Tag Archives: contests

An Idea

Fantasy--Not My Strong Suit

So, I am working on a new screenplay, I just haven’t written anything yet. I mean, I jot down notes just about every day in a Word document, sometimes in a journal, but I haven’t written a line of an actual story. I’m sort of afraid to start. My last screenplay, Rolidet, went nowhere. I got to about page fifty, couldn’t think of a satisfactory second act, and gave up. This was only after I had workshopped it with my writers group and they had read several drafts of the first ten pages. I am going back to my old habit of never talking about anything to do with the screenplay until I have a draft in hand. It’s a superstition, sure, but it works.

Rolidet was a fantasy screenplay, which meant pretty much anything goes in the story: griffins with wigs, talking chimps, magical fruit, but somehow, I couldn’t focus it down to something manageable. I was kind of overwhelmed by the plethora of options and gave up.

For this new screenplay, I have an ending and I even have a beginning. There’s a strong concept and even a protagonist. It’s the middle I’m afraid of—the actual plot that keeps me up at night wondering what to write. I wonder if my high concept is just too high concept. I worry that I’ll let it down somehow, that my story won’t live up to my expectations of the story. I worry that I don’t know what the story’s tone is. I worry that I won’t be able to complete it. I worry that people won’t like it. I worry that I’ll send it out to contests and no one will read it. And this worrying takes up too much of my writing time, which worries me in turn.

I guess I just need to find the motivation to write, to stretch my imagination and hope for the best. I tend to lose interest in stories after a couple of weeks anyway, so if I don’t start writing now, I probably won’t write anything.

So how do you get over the hump of not-writing and begin writing? I need help!

First Contest!

OK, blog-land, some important news. No, I’m not quitting the screenwriting game yet, in fact I just entered my script–code name MFTA–in my first contest. I don’t know if I’ll ever hear from the contest organizers, but it felt good to press submit tonight (of course the entry fee was a bit steep).

The script is not completely finished, but I have been spending September revising it all in anticipation of finally sending it out. In a way, this contest was my incentive. Although I feel with another month or so of work, the script could be even better, I knew that I had to keep this promise to myself for all of the hard work I put into the script. It is not my nature to simply write for writing’s sake. Maybe as a performer, I need to find an audience to share that work.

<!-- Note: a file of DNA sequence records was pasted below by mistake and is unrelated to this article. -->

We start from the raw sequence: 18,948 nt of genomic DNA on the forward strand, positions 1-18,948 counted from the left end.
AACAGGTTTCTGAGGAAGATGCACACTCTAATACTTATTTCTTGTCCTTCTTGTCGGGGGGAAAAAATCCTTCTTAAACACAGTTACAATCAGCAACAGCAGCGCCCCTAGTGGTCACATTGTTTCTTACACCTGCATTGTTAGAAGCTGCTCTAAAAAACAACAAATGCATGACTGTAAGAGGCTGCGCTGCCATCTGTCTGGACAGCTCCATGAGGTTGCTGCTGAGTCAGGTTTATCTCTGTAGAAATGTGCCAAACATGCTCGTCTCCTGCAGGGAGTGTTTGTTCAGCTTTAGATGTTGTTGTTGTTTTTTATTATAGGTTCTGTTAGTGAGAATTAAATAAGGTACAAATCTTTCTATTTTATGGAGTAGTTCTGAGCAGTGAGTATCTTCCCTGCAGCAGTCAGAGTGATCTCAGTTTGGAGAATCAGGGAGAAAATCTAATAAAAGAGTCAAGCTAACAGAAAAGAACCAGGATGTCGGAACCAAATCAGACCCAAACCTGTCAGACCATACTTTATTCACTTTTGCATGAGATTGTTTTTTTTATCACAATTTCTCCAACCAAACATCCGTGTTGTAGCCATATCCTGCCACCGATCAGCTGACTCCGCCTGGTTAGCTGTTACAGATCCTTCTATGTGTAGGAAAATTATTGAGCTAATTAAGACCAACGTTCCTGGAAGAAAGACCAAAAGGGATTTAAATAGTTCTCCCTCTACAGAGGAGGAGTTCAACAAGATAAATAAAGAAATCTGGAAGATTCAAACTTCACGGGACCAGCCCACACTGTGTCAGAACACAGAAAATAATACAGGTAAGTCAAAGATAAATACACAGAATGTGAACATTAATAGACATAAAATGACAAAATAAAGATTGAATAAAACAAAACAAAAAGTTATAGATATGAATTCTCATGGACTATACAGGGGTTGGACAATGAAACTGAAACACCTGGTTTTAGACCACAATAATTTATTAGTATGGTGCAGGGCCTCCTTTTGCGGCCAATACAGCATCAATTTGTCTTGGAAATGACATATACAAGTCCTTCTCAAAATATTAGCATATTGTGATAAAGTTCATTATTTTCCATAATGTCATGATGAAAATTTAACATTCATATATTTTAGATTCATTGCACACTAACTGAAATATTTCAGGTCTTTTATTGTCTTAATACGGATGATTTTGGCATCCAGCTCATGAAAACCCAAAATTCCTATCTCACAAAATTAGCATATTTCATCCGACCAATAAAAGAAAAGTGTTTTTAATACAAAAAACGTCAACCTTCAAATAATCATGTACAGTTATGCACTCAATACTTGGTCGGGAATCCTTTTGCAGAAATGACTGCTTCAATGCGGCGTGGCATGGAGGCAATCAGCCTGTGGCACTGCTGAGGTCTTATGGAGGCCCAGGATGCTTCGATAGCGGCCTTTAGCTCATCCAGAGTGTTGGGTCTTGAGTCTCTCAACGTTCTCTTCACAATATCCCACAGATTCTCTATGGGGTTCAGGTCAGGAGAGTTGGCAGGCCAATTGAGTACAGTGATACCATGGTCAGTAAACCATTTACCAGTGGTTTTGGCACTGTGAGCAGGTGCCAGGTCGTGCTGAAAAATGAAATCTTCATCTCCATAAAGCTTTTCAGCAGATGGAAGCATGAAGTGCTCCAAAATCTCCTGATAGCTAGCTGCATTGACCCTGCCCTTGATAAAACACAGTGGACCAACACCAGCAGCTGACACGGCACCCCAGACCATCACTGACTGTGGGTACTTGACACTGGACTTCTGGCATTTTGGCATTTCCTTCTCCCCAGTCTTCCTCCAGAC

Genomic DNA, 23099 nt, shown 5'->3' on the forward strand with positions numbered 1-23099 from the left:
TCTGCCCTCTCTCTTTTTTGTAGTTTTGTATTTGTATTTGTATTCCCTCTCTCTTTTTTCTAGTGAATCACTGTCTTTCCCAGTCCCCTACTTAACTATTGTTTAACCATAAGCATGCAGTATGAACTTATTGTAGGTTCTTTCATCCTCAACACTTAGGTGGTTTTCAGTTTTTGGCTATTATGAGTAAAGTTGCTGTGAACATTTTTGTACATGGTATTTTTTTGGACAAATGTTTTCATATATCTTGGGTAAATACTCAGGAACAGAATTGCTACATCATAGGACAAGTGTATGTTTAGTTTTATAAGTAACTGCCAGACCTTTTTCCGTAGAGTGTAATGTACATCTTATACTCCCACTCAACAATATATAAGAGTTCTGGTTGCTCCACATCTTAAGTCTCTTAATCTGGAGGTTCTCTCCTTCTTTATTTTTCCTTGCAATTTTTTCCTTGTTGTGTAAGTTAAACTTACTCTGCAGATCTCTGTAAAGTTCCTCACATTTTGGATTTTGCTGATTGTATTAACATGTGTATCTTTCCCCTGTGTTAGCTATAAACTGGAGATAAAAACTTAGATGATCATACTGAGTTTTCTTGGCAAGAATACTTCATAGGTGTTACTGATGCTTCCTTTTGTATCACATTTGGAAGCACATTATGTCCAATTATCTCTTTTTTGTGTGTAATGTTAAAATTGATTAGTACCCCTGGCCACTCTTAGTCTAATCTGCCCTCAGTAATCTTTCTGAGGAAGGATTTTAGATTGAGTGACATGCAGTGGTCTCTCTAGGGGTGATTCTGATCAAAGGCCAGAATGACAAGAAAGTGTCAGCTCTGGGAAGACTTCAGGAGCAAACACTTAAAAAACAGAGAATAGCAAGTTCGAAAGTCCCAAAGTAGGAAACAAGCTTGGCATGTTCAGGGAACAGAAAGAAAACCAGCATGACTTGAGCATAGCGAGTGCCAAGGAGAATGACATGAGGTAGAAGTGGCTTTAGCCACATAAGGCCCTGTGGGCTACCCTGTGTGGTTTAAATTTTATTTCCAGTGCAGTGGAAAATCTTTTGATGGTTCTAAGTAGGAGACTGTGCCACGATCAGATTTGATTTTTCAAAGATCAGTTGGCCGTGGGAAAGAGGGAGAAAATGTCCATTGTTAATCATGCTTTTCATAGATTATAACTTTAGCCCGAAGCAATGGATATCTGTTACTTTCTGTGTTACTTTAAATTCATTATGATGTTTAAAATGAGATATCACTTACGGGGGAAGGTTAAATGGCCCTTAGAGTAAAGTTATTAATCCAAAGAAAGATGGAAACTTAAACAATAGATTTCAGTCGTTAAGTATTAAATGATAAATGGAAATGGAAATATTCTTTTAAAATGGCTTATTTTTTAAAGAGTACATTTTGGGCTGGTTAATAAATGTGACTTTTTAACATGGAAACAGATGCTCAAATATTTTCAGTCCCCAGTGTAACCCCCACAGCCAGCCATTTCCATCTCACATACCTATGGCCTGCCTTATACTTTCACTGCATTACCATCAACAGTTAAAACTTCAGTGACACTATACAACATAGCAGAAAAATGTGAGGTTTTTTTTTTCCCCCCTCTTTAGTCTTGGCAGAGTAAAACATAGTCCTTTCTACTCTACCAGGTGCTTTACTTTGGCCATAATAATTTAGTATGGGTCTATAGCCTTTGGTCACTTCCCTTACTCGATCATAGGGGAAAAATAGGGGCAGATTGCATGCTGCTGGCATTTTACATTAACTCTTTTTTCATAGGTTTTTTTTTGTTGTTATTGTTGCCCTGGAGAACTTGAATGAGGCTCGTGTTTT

More posts to come this week–I feel that my schedule has suddenly cleared. Now all I need is to find a way to pay for the entry fee.

Questions for the comments:
1) What other contests should I apply to?

2) Have you submitted your scripts yet, and did you hear back?

3) How did you cope with the waiting process?

Directors Lab at Film Independent

Here’s a cool opportunity for all you directors out there in the LA area. Film Independent is a great organization (I volunteered for their LA film festival last year) and if you are selected for the lab, you will have an opportunity to really develop your work.

If you have a reel, a screenplay, and the funds to pay the fee, why not? Let me know if you do apply. This blog could be your stepping stone!

And when you’re famous, remember our quaint little blog… 🙂

Deadline is October 5.

Directors Lab | Film Independent

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Some More Info from the Site:

“Designed to help directors who are prepping their feature films, the Directors Lab is an intensive eight-week program running in Los Angeles each winter. The primary focus of the Lab is on learning to work with actors and the rehearsal process. Under the guidance of the lab instructor, Directors Lab Fellows select short scenes from their scripts to workshop. Additionally, Fellows go through a mini-production, learning how to break down a script into a shot list, collaborate with cinematographers, and construct a scene in the editing process. Film Independent provides the Lab participants with camera and sound packages to shoot their scenes. All scenes will be shot on digital video and critiqued by the Lab Instructor as well as the other Lab participants.

A secondary goal of the program is to help advance the careers of the Lab Fellows by introducing them to film professionals who can advise them on both the craft and business of directing. Lab Fellows have one-on-one meetings with established directors and other industry professionals who act as advisors on the participant’s projects.”